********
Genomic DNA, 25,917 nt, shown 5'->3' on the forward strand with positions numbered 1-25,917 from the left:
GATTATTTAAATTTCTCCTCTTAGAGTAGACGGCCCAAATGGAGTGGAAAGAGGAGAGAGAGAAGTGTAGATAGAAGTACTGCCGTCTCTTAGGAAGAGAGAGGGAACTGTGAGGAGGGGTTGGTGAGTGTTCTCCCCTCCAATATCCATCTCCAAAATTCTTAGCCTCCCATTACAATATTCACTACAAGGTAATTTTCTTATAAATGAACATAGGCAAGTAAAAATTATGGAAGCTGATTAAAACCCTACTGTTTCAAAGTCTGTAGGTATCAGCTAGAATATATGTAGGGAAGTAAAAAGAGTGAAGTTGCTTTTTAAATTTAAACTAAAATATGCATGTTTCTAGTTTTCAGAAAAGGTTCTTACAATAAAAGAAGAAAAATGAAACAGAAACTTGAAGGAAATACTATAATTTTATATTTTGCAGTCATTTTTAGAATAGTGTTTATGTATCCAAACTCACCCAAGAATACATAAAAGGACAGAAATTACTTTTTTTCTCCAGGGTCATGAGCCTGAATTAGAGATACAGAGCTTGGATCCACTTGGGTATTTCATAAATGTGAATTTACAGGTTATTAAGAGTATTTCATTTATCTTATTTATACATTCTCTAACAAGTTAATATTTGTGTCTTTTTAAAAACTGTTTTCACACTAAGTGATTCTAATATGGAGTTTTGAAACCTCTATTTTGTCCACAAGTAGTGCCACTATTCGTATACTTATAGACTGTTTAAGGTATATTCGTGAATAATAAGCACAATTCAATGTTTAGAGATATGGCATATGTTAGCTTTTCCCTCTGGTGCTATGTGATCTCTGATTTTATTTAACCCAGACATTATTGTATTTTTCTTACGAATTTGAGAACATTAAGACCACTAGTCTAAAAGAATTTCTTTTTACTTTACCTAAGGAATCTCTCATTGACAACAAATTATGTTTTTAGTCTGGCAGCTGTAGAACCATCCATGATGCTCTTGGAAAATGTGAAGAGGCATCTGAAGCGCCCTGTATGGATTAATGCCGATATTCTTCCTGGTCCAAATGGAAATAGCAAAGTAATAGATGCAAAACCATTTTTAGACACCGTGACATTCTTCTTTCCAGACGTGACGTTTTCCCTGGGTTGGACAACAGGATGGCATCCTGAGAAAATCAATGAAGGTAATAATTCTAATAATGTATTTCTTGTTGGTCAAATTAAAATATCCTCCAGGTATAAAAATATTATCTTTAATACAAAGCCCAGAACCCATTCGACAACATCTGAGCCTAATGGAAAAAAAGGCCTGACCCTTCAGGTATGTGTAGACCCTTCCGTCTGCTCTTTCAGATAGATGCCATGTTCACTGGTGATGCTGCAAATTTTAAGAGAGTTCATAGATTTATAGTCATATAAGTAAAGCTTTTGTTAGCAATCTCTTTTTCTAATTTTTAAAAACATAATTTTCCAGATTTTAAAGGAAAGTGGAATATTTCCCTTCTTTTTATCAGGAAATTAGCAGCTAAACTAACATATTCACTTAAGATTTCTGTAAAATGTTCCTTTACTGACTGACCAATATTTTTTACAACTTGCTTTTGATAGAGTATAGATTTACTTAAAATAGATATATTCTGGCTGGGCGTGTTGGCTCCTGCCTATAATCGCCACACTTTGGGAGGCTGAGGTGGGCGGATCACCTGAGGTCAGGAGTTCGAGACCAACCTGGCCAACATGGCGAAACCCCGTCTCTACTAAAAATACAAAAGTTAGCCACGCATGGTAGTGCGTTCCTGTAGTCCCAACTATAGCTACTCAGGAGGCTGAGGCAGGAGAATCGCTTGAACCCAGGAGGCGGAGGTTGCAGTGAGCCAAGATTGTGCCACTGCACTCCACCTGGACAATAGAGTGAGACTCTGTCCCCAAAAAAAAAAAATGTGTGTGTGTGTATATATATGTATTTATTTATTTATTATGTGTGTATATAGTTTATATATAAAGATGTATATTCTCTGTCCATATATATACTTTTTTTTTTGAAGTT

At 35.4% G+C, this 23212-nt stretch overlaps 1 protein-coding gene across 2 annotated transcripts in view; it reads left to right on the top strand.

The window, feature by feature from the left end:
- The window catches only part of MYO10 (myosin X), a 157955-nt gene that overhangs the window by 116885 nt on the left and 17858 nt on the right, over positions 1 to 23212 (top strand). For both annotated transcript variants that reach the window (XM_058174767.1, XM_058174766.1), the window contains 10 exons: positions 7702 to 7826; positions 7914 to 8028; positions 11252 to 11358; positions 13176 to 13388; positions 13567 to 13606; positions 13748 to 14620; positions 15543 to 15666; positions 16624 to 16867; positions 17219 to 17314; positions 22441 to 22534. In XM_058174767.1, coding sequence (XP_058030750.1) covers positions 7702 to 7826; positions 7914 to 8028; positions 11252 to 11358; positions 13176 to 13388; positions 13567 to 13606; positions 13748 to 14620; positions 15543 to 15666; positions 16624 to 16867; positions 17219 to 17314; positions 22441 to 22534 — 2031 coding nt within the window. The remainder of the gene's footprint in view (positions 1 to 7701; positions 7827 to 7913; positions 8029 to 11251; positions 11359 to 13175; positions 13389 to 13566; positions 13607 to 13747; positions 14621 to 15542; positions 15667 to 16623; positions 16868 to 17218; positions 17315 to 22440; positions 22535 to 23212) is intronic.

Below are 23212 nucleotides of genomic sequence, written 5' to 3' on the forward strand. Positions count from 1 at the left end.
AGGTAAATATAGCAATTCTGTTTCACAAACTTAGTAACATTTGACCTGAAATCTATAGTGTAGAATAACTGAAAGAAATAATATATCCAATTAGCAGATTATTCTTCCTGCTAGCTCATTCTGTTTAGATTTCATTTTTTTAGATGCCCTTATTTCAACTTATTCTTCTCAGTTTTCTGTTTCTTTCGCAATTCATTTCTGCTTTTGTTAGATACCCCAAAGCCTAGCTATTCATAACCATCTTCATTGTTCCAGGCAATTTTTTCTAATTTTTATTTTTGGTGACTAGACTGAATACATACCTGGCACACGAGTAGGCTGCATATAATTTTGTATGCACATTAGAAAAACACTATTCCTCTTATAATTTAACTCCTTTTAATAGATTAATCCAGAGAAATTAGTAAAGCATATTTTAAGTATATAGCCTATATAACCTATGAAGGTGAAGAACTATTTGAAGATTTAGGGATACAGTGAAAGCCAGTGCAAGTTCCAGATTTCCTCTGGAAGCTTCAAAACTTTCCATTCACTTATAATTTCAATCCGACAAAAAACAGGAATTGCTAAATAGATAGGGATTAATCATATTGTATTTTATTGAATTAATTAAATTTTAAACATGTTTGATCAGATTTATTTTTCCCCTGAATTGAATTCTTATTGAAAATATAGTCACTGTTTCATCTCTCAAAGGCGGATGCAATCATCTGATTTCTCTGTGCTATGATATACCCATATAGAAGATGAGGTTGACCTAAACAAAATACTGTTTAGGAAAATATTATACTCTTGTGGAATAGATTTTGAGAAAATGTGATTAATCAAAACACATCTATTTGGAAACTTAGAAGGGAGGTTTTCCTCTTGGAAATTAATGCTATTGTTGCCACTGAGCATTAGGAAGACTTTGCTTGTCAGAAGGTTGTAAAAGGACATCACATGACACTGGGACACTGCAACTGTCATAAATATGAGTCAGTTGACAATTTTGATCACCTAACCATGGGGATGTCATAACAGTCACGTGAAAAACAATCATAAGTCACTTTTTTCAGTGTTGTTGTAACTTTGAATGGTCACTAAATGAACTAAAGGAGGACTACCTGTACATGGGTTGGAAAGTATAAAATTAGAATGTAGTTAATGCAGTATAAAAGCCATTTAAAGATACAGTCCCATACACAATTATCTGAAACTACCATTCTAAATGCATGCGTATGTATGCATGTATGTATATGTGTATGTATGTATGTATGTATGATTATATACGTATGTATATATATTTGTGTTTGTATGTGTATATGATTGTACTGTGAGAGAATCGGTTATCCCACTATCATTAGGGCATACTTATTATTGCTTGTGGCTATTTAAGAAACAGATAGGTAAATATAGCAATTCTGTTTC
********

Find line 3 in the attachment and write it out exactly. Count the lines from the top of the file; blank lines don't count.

At 35.4% G+C, this 23212-nt stretch overlaps 1 protein-coding gene across 2 annotated transcripts in view; it reads left to right on the top strand.